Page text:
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The Many Types of Small Business Loans

Posted on May 22, 2019 in Uncategorized

When you’re ready to start your own small business, one of the first thoughts that comes to mind is how to fund the business start up. After all, starting a business usually involves buying supplies, getting licensed, possibly renting office, retail or warehouse space, and so on. If you’re starting a small business which will involve selling products, then you also need funding to buy your initial sales stock too. And that’s where small business loans tend to be a huge help.

Getting a small business loan can make the difference in your businesses success or failure. Some experts estimate that at least 90% of brand new small businesses fail because they lack capital – a.k.a. funding. When you don’t have enough money to buy products which you will sell, or you can’t afford to buy supplies to make your products, you will not be able to even get your business off the ground, let alone make it successful.

Now, there are many types of small business loans out there in the world. Unfortunately sometimes you have to search high and low to find ones that will meet your personal needs. Not everyone has collateral they can put up to secure a loan, and not everyone has impeccable credit ratings either. So sometimes you have to look for creative options with small business loans.

Government small business loans are a popular option for many start ups, because they can be easy for some people to get. If for instance, you’ve served in the military or you’re in a minority group, you may find it fairly easy to get a government small business loan. Check with your local Small Business Association (SBA) to find out what kinds of government small business loans you might be eligible for.

Fast small business loans are usually gotten through more expensive means. If you needed just $1000 or so to get your small business started though, and you feel you really need to have it as fast as possible, then you might try some of the online payday lending sources. Many of these fast lenders will not even run a credit check either. They’ll simply require that you have a bank checking account.

Women and Minority small business loans are often available through private organizations and groups. To find these you’ll need to search your local library or the Internet, because they’re not often publicized widely. You might also find small business and minority loans by talking to an SBA counselor, or talking to a college or other school counselor as well.

Bad credit small business loans are one of the hardest to get, and they’re also the most expensive over time. Bad credit small business loans can still be gotten however. There are hard money lenders which specialize in lending to higher credit risk customers, and there are payday loans available that usually involve no credit checks. You might also want to try some of the private lending groups that can be found online too.

Why Are Strategic Alliances Important to Your Small Business?

Posted on May 19, 2019 in Uncategorized

Global Edge defines a strategic alliance as a “collaborative agreement between two companies designed to achieve some strategic goal.” Traditionally, strategic alliances take place between larger companies and encompass formal arrangements such as “international licensing agreements, management contracts, and joint ventures” – but more and more small businesses are banding together in less formal ways to form strategic partnerships of their own. What are some of the benefits of forming small business strategic alliances? As a small business owner, how can you reach out to start conversations with potential allies and what should you look for in a strategic partner?

Sharing Resources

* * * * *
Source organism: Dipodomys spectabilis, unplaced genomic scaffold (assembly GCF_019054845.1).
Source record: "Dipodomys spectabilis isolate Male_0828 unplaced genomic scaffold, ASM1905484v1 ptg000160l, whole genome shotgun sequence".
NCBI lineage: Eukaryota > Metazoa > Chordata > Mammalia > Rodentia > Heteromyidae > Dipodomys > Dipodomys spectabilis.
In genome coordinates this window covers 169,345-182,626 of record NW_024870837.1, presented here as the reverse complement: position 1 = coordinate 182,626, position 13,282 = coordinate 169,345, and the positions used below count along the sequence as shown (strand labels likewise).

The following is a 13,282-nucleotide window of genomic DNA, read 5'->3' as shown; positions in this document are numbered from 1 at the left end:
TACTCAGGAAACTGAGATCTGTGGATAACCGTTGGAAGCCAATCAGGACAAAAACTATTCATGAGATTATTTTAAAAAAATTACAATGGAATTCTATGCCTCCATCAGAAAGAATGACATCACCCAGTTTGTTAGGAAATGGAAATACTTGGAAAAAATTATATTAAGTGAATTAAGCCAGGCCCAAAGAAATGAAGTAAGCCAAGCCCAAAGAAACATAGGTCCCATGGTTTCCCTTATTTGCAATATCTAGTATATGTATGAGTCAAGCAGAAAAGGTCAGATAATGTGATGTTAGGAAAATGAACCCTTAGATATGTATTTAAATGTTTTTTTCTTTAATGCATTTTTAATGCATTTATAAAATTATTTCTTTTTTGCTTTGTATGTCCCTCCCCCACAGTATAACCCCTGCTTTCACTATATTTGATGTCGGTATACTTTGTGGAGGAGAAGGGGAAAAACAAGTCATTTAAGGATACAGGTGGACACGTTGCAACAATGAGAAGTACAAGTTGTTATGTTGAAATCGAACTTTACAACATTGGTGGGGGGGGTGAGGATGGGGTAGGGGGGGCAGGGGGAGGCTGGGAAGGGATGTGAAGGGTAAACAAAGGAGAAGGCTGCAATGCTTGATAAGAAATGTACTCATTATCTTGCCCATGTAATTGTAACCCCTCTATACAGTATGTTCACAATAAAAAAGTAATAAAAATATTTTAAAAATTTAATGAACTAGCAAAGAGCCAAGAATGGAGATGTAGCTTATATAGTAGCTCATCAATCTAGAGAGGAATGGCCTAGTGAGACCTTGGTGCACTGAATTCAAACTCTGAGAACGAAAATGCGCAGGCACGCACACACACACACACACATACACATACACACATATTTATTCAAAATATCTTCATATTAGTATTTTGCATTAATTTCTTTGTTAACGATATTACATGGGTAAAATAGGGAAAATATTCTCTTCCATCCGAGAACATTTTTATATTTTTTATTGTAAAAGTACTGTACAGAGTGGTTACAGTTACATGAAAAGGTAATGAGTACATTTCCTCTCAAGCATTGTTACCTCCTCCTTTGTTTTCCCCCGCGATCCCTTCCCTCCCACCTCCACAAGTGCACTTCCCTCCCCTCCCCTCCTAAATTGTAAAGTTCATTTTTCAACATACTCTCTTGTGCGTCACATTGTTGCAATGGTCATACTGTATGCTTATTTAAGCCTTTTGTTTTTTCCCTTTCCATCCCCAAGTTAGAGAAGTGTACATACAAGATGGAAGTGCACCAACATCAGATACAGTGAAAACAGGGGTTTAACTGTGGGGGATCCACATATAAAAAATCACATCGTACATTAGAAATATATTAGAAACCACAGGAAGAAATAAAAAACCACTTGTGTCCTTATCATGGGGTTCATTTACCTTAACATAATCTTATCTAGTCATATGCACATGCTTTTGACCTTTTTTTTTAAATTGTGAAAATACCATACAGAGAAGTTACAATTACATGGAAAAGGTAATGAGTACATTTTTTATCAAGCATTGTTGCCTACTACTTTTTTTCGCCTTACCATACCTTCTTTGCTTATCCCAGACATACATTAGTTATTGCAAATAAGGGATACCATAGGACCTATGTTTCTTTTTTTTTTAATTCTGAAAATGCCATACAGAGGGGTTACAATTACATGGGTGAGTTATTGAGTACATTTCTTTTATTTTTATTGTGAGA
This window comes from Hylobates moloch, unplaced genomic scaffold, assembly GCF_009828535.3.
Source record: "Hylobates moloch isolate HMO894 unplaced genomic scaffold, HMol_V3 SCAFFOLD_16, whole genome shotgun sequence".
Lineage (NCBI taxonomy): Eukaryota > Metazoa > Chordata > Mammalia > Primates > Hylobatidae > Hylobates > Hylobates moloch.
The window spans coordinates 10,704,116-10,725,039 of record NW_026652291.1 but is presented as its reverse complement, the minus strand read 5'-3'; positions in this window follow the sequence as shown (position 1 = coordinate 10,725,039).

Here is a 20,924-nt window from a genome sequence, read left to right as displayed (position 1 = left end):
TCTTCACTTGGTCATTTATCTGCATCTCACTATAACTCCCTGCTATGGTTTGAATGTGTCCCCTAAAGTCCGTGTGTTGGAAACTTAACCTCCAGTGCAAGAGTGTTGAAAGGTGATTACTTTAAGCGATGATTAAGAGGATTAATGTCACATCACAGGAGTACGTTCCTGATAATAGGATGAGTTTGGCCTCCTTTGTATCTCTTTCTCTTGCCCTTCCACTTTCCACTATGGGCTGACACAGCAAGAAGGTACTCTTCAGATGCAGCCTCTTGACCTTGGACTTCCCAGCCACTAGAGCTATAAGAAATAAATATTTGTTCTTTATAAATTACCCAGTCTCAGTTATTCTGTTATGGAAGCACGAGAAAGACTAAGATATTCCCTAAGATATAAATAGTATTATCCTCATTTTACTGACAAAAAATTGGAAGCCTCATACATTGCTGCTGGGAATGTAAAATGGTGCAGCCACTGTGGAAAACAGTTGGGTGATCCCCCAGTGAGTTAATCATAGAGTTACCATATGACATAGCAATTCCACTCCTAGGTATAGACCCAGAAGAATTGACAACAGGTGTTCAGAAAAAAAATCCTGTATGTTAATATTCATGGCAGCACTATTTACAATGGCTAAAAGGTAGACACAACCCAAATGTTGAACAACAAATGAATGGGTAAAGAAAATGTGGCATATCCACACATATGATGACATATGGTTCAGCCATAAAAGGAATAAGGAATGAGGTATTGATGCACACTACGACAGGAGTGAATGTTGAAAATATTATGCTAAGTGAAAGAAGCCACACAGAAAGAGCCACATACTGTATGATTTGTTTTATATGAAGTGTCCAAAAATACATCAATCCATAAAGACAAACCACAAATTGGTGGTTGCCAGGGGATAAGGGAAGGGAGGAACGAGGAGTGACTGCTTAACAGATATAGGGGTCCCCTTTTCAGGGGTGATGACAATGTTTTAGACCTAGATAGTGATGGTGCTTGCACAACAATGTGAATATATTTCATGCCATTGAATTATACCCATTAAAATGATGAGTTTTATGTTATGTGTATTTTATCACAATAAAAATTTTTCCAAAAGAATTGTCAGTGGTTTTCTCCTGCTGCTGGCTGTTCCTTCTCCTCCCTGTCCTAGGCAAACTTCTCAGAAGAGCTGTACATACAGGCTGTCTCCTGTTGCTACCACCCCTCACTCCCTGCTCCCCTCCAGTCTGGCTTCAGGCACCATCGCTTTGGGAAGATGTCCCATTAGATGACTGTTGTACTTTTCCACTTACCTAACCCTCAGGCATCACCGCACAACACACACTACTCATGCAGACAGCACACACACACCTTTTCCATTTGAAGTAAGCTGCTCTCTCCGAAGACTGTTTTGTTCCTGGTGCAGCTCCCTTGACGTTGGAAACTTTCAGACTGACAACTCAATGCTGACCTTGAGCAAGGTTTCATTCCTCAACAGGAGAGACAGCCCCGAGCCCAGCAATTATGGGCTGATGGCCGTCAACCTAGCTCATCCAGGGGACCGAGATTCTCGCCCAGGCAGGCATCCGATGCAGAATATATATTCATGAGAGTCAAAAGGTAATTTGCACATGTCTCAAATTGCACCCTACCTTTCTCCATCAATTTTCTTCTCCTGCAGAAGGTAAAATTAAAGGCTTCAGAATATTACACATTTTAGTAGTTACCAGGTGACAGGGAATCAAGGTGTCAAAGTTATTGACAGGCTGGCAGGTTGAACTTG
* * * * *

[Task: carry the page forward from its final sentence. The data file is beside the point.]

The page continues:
Strategic alliances offer an opportunity to pool and share resources. Many small businesses have to operate within a limited capital resource framework – both from an economic and intellectual point of view. Shortages of cash and certain types of skills make it difficult to build your small business.

“Strategic alliances are extremely useful to small business owners – Many times small business owners have limited resources, one of these is man power; another is money,” says Ross Karp, Chapter President and Founder of My Networking Group Inc. in New York City. “By forming a strategic alliance you have partners to bounce ideas off of to help go after the clients that you are marketing to. Karp goes on to say that strategic alliances help small businesses develop or gain access to different skill sets. “We all have different skill sets that can compliment each other. By working to our strengths and having help with our weaknesses we are maximizing our time and energies.”

Eric King, VP Business Services at Delta Community Credit Union in Atlanta, Georgia, also feels that the right type of strategic alliance can benefit a small business. “Strategic alliances can be highly beneficial – particularly if the partnerships are based on complimentary core competencies and cultures. The concept of cost sharing, especially in start up mode, can be a great balance sheet management tool.”

Expanded Service Offering

Small businesses can also use strategic alliances expand their service offering. Establishing strategic alliances with (like minded) vendors that share the same target market and provide products/services that compliment your brand can help your small business prosper. In the case of my small business, I have used strategic partnerships to offer clients access to a wide variety of marketing related service providers – becoming a conduit to “best of breed” talent for my clients has helped my small business develop a compelling value proposition.

More Benefits

In addition to sharing resources and expanded services, strategic alliances present small business with a number of other benefits. “Businesses that are close geographically (and share a target market) can combine resources to double their advertising efforts,” says Hilary Hamblin, an Independent Marketing and Advertising Professional in Florence, Alabama. “They can share database information and mail information to two or more mailing lists instead of one. Businesses can refer clients to other businesses in the alliance and even get discounts for bulk purchases on certain products.” Guy Timberlake, Chief Visionary and CEO for The American Small Business Coalition (The ASBC) in Washington, D.C., adds “gaining access to competitive intelligence” and access to prospective customers as two more possible benefits associated with forming small business strategic alliances.